She said, “If someone gives you an introduction to another person, recognize that. Knowing a system of people is work. Knowing where to find answers is work. Saying I’m going to be available and responding to emails is work. If you see a conversation where someone is getting unhelpful pushback, jump in and moderate it. Reward those who contribute by creating a space that can be collaborative and supportive.”
Sophia Vargas, Program Manager in Google’s OSPO (Open Source Programs Office), chimed in, “Create ways to recognize non-code contributions. One example is a markdown file describing other forms of contribution, especially in cases that do not generate activity attached to a name on GitHub.”
An audience member agreed, “A positive experience for the first few PRs is very critical for building trust in the community.”
And indeed, open source is all about building trust. So how do we go about building trust? What should we do differently? Radhika Advani, Bazel’s product manager at Google, suggests that the key is to “have some amazing allies”. “Be kind and engage with empathy,” she continued, “Take your chances – there are lots of good people out there. You have to come from a place of vulnerability.”
Sophia added some ideas for how to be an “amazing ally” and sponsor the careers of those around you. “Create safe spaces to have these conversations. Not everyone is bold enough to speak up or to ask for support, as raising issues in a public forum can be intimidating. Make yourself accessible, or provide anonymous forms for suggestions or feedback — both can serve as opportunities to educate yourself and to increase awareness of diverging opinions.” An audience member added, “If you recognize that an action is alienating to a member of your group, even just acknowledging their experience or saying something to the room can be very powerful to create a sense of safety and belonging.” Another said, “If you’re in a leadership position, when you are forthright about the limits of your knowledge, it gives people the freedom to not know everything.”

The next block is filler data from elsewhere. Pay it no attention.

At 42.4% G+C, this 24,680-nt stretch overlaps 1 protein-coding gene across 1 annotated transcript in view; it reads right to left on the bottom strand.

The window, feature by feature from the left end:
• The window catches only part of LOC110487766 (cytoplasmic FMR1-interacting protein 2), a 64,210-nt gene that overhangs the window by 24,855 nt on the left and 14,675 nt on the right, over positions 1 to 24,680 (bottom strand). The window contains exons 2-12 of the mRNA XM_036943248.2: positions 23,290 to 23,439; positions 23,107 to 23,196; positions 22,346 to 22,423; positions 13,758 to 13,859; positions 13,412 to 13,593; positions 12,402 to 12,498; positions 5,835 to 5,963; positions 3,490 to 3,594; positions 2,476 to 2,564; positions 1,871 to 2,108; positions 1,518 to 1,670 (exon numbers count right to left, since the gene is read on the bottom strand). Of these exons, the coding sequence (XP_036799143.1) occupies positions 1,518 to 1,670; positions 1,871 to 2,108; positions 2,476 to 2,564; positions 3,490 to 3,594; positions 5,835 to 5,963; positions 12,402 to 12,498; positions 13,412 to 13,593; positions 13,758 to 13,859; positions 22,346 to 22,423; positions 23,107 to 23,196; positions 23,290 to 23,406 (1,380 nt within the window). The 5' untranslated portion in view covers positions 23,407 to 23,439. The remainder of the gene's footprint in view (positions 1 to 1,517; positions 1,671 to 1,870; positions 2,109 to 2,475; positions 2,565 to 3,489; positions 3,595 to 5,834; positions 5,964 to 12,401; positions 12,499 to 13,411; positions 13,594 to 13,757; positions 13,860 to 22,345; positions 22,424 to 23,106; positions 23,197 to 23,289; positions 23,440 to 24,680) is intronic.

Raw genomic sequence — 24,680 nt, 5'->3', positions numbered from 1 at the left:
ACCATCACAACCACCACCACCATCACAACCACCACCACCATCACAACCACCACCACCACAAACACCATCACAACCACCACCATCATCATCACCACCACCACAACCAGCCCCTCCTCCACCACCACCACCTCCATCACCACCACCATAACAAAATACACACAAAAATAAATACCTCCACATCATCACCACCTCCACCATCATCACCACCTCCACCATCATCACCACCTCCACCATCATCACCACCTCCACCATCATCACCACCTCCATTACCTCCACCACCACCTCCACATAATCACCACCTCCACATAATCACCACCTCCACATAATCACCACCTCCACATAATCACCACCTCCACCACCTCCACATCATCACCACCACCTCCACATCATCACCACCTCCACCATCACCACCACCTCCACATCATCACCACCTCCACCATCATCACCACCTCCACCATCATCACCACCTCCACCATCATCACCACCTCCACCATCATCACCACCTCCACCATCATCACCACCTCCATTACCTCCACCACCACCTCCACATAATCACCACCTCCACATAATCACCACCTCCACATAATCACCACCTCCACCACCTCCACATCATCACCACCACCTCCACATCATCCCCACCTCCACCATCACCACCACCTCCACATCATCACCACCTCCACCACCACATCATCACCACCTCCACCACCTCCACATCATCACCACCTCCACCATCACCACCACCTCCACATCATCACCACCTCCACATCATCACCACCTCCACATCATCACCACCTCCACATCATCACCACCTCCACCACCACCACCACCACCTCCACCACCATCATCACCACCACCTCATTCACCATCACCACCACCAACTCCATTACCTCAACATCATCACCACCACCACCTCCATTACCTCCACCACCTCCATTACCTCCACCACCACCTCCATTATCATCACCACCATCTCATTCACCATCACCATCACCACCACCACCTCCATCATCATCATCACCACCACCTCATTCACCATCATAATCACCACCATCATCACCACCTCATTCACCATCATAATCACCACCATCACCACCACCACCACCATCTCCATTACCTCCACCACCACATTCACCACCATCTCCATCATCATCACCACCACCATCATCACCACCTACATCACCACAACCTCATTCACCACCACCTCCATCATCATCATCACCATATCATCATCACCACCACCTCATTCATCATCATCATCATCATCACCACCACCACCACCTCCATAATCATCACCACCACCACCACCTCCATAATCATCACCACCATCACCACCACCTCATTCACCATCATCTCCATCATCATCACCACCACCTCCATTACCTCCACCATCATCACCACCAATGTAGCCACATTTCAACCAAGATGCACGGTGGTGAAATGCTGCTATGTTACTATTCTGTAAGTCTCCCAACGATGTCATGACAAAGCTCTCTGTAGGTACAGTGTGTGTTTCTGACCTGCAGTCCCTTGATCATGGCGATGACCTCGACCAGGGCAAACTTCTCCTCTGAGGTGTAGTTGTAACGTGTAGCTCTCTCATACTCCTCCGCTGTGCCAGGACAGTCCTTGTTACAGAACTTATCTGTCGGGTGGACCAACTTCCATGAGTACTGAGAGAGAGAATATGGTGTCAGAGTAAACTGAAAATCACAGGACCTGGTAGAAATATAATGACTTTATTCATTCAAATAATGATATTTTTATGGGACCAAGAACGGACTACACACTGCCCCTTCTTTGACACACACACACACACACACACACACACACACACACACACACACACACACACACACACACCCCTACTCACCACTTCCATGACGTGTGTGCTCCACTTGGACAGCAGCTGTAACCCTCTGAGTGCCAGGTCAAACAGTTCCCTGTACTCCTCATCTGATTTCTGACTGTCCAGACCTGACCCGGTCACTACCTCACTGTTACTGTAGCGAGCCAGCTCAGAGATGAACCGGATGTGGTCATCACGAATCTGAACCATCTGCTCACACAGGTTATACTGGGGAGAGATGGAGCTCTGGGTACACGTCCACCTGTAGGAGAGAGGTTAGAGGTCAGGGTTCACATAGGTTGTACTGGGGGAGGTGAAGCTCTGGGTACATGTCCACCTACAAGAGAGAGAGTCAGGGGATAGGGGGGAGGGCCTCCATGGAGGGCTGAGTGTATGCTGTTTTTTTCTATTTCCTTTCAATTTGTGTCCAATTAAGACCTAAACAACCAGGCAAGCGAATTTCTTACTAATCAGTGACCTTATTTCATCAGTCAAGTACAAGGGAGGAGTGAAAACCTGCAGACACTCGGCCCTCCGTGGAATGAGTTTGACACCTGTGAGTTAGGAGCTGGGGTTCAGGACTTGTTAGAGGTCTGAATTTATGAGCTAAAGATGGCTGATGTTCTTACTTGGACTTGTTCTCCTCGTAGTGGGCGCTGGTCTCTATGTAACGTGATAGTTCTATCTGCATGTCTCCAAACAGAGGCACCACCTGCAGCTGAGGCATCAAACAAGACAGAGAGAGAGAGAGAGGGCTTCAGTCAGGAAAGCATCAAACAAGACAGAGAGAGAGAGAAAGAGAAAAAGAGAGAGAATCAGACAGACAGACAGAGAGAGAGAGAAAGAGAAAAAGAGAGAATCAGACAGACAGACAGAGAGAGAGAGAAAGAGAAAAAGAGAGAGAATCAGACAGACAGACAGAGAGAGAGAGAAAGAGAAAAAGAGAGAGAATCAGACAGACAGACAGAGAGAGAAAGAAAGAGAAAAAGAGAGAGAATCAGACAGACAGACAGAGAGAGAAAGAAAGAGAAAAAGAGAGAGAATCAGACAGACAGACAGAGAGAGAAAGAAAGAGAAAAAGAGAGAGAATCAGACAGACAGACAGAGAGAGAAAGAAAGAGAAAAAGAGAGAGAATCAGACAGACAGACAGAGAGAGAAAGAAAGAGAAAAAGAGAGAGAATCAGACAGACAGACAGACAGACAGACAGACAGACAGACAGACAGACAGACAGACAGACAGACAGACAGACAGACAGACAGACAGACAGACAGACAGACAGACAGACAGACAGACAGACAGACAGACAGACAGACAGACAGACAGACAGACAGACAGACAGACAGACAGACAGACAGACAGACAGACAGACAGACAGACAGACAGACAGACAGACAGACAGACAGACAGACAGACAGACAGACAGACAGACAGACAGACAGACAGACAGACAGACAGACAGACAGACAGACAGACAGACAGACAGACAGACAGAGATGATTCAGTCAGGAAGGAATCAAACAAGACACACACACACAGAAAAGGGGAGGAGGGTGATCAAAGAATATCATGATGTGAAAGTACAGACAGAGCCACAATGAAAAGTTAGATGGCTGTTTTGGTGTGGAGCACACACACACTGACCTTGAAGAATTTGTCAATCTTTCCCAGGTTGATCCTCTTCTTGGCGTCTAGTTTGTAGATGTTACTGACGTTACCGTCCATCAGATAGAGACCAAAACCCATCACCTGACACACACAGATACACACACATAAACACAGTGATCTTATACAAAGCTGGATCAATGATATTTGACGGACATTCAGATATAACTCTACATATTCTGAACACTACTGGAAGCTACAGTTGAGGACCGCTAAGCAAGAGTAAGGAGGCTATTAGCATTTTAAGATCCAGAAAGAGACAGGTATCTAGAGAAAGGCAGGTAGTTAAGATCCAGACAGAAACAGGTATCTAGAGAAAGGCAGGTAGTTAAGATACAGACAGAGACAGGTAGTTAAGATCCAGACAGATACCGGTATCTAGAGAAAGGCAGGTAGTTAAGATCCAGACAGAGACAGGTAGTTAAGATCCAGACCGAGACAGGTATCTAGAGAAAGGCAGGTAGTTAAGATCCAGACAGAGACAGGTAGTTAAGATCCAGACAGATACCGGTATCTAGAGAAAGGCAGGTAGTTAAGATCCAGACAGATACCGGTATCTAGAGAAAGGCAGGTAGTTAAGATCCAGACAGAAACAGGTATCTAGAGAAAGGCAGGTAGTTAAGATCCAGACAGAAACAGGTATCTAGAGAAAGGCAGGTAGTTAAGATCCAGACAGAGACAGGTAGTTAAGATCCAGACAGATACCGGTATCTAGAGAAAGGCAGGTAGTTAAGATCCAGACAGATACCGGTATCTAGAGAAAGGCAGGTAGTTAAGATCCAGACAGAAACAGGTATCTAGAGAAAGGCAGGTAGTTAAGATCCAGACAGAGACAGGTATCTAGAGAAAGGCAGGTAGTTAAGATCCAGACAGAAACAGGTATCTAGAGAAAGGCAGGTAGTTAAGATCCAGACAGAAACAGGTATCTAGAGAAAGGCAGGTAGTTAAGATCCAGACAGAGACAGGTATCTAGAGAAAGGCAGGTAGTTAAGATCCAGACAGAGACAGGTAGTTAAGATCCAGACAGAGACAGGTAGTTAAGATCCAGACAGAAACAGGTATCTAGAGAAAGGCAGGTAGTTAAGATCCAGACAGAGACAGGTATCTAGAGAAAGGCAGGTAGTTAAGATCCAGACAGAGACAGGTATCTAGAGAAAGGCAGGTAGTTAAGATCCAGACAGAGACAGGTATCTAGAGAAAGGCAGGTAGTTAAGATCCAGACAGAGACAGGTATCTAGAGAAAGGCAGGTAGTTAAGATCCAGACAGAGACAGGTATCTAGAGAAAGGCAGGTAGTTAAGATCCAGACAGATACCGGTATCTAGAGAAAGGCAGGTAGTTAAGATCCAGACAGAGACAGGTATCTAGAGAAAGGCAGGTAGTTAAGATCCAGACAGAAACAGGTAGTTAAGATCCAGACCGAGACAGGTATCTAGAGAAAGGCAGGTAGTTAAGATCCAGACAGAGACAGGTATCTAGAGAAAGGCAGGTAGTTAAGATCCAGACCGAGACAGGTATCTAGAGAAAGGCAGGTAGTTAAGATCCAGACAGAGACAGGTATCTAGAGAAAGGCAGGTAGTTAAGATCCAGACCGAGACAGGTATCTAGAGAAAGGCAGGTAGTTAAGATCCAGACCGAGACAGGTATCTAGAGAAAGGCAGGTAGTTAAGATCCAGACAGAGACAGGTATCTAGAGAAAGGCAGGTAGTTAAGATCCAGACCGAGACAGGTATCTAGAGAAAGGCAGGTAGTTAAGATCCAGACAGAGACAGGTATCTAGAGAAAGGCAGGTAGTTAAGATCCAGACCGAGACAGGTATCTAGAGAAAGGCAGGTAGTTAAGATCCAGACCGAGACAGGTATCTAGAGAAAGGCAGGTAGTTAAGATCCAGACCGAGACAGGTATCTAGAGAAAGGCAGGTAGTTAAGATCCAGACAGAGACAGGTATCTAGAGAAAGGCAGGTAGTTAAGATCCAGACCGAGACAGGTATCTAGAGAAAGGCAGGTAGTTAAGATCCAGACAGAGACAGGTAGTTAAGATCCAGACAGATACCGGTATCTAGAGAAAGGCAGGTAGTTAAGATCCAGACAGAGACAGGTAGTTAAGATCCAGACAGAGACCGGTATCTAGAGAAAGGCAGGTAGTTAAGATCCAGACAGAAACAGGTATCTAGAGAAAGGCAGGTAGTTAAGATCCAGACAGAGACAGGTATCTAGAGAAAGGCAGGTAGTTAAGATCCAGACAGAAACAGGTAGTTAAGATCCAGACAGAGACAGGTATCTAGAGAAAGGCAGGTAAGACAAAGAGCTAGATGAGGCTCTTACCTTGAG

So to Minu’s question, what should we do to improve Bazel’s culture?
Helen: Create a governance group on Slack to ensure posts are complying with the community code of conduct guidelines. Review how this is managed for other OSS communities.
Sophia: Institutionalize mentorship; have someone else review what you’ve done and give you the confidence to push a change. Nurture people. We need to connect new and established members of the community.
Lyra: Recruit people in parallel careers paths with higher representation. Give them sponsorship to transition to tech.
Radhika: Be more inclusive. All the jargon can get overwhelming, so let’s consider how we can make things simpler, including with non-technical metaphors.
Eva: Consider what each of us can do to make the experience for people onboarding better.
There are more ways to be a Bazel contributor than raising PRs. Being courageous, vulnerable and open contributes to the culture that creates the code. Maintainers — practice empathy and remember the human on the other side of the screen. Be a coach and a mentor, knowing that you are opening the door for more people to build the product you love, with you. Developers — be brave and see the opportunities to accept sponsorship into the space. Bazel is for everyone.